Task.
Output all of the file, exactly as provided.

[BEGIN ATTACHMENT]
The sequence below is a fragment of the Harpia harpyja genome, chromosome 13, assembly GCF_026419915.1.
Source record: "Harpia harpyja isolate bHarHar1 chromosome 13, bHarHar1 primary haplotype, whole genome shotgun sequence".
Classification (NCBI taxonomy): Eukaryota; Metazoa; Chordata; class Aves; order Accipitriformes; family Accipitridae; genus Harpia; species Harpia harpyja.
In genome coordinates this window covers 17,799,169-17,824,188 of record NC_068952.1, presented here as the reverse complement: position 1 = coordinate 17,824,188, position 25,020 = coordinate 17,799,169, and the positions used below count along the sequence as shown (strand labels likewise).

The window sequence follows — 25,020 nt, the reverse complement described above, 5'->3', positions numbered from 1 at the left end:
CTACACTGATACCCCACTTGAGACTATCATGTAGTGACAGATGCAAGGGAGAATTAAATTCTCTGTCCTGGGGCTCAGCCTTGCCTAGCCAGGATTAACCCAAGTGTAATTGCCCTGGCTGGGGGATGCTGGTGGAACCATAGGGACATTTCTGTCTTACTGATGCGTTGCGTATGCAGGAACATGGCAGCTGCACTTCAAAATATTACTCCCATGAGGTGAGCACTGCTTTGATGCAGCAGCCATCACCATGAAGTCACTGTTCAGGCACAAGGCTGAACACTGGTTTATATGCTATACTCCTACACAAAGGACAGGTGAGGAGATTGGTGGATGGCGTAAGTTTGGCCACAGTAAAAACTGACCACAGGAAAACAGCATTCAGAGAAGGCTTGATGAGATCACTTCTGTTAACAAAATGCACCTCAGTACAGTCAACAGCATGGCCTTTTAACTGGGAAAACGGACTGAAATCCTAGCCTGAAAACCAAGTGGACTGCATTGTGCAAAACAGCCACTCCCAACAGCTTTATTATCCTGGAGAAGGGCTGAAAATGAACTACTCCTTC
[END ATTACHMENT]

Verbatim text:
The sequence below is a fragment of the Harpia harpyja genome, chromosome 13, assembly GCF_026419915.1.
Source record: "Harpia harpyja isolate bHarHar1 chromosome 13, bHarHar1 primary haplotype, whole genome shotgun sequence".
Classification (NCBI taxonomy): Eukaryota; Metazoa; Chordata; class Aves; order Accipitriformes; family Accipitridae; genus Harpia; species Harpia harpyja.
In genome coordinates this window covers 17,799,169-17,824,188 of record NC_068952.1, presented here as the reverse complement: position 1 = coordinate 17,824,188, position 25,020 = coordinate 17,799,169, and the positions used below count along the sequence as shown (strand labels likewise).

The window sequence follows — 25,020 nt, the reverse complement described above, 5'->3', positions numbered from 1 at the left end:
CTACACTGATACCCCACTTGAGACTATCATGTAGTGACAGATGCAAGGGAGAATTAAATTCTCTGTCCTGGGGCTCAGCCTTGCCTAGCCAGGATTAACCCAAGTGTAATTGCCCTGGCTGGGGGATGCTGGTGGAACCATAGGGACATTTCTGTCTTACTGATGCGTTGCGTATGCAGGAACATGGCAGCTGCACTTCAAAATATTACTCCCATGAGGTGAGCACTGCTTTGATGCAGCAGCCATCACCATGAAGTCACTGTTCAGGCACAAGGCTGAACACTGGTTTATATGCTATACTCCTACACAAAGGACAGGTGAGGAGATTGGTGGATGGCGTAAGTTTGGCCACAGTAAAAACTGACCACAGGAAAACAGCATTCAGAGAAGGCTTGATGAGATCACTTCTGTTAACAAAATGCACCTCAGTACAGTCAACAGCATGGCCTTTTAACTGGGAAAACGGACTGAAATCCTAGCCTGAAAACCAAGTGGACTGCATTGTGCAAAACAGCCACTCCCAACAGCTTTATTATCCTGGAGAAGGGCTGAAAATGAACTACTCCTTC